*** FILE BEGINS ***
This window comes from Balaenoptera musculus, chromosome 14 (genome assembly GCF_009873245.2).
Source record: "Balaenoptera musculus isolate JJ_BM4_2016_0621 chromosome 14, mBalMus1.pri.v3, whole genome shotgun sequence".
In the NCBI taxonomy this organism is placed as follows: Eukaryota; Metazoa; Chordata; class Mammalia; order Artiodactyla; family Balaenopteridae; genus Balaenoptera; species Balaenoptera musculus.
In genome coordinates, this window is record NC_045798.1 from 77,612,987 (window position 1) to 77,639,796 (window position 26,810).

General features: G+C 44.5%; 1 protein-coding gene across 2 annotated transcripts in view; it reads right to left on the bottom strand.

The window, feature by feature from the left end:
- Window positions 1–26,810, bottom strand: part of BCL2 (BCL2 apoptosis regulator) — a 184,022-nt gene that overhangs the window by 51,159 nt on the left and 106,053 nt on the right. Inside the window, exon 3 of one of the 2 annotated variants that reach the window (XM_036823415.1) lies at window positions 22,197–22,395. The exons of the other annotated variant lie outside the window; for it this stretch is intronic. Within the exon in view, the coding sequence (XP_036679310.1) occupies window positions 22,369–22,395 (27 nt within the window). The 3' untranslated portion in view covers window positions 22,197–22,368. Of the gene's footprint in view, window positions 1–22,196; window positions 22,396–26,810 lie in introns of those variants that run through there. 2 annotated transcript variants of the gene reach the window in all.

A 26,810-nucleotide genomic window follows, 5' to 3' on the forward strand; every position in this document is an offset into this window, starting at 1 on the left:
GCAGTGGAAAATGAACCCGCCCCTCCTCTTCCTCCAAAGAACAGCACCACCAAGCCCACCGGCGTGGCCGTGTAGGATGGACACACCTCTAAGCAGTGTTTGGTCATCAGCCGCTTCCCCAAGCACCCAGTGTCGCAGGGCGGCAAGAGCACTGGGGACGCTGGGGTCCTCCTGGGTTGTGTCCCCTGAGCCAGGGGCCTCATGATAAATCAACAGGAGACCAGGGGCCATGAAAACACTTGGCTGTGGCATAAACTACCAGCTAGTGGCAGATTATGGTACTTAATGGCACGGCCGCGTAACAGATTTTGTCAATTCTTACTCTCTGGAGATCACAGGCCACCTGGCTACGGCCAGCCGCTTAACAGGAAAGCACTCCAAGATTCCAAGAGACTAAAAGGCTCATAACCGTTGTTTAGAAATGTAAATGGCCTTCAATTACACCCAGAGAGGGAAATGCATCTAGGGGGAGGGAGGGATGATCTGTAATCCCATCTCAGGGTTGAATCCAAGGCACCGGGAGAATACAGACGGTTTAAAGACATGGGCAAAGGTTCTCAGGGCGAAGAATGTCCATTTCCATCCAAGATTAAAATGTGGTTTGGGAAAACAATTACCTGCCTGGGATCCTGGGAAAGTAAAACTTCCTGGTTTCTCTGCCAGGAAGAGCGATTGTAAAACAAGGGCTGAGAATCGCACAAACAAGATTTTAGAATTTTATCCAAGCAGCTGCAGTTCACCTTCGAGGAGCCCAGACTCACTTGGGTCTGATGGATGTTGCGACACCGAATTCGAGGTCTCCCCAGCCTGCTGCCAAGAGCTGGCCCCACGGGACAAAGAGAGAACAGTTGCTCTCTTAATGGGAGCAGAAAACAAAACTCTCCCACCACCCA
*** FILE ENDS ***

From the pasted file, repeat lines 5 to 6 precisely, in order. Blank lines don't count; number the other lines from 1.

General features: G+C 44.5%; 1 protein-coding gene across 2 annotated transcripts in view; it reads right to left on the bottom strand.

The window, feature by feature from the left end: